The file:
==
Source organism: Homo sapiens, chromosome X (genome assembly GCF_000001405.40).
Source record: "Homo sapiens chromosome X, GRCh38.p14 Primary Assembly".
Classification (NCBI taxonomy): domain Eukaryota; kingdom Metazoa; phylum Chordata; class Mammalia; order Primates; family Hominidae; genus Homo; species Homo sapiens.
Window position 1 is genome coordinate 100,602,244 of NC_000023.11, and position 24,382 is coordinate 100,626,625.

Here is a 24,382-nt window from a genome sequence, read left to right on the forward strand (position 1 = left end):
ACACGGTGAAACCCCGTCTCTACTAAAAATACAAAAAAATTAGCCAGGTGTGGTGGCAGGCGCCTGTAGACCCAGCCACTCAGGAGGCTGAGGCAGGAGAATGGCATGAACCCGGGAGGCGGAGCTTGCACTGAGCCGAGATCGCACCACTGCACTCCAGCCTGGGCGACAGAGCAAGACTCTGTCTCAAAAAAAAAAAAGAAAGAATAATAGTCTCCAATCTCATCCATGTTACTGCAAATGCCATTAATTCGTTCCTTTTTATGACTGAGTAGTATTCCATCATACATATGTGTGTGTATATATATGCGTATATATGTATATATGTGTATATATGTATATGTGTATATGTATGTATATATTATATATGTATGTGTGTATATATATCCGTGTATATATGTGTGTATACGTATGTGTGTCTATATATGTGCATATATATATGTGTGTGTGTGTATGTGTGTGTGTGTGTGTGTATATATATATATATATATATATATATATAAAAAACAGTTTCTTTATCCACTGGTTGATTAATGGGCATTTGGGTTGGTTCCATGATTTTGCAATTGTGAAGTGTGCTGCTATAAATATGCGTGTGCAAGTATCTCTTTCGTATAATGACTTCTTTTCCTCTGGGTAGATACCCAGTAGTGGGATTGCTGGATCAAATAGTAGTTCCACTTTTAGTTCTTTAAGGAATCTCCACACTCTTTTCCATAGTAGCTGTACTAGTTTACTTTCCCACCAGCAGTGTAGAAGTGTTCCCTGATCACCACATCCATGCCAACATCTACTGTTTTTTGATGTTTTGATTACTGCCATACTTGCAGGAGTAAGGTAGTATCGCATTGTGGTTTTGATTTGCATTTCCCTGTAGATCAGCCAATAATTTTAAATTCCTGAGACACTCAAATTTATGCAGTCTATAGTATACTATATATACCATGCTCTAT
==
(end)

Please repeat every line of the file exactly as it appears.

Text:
Source organism: Homo sapiens, chromosome X (genome assembly GCF_000001405.40).
Source record: "Homo sapiens chromosome X, GRCh38.p14 Primary Assembly".
Classification (NCBI taxonomy): domain Eukaryota; kingdom Metazoa; phylum Chordata; class Mammalia; order Primates; family Hominidae; genus Homo; species Homo sapiens.
Window position 1 is genome coordinate 100,602,244 of NC_000023.11, and position 24,382 is coordinate 100,626,625.

Here is a 24,382-nt window from a genome sequence, read left to right on the forward strand (position 1 = left end):
ACACGGTGAAACCCCGTCTCTACTAAAAATACAAAAAAATTAGCCAGGTGTGGTGGCAGGCGCCTGTAGACCCAGCCACTCAGGAGGCTGAGGCAGGAGAATGGCATGAACCCGGGAGGCGGAGCTTGCACTGAGCCGAGATCGCACCACTGCACTCCAGCCTGGGCGACAGAGCAAGACTCTGTCTCAAAAAAAAAAAAGAAAGAATAATAGTCTCCAATCTCATCCATGTTACTGCAAATGCCATTAATTCGTTCCTTTTTATGACTGAGTAGTATTCCATCATACATATGTGTGTGTATATATATGCGTATATATGTATATATGTGTATATATGTATATGTGTATATGTATGTATATATTATATATGTATGTGTGTATATATATCCGTGTATATATGTGTGTATACGTATGTGTGTCTATATATGTGCATATATATATGTGTGTGTGTGTATGTGTGTGTGTGTGTGTGTATATATATATATATATATATATATATATAAAAAACAGTTTCTTTATCCACTGGTTGATTAATGGGCATTTGGGTTGGTTCCATGATTTTGCAATTGTGAAGTGTGCTGCTATAAATATGCGTGTGCAAGTATCTCTTTCGTATAATGACTTCTTTTCCTCTGGGTAGATACCCAGTAGTGGGATTGCTGGATCAAATAGTAGTTCCACTTTTAGTTCTTTAAGGAATCTCCACACTCTTTTCCATAGTAGCTGTACTAGTTTACTTTCCCACCAGCAGTGTAGAAGTGTTCCCTGATCACCACATCCATGCCAACATCTACTGTTTTTTGATGTTTTGATTACTGCCATACTTGCAGGAGTAAGGTAGTATCGCATTGTGGTTTTGATTTGCATTTCCCTGTAGATCAGCCAATAATTTTAAATTCCTGAGACACTCAAATTTATGCAGTCTATAGTATACTATATATACCATGCTCTAT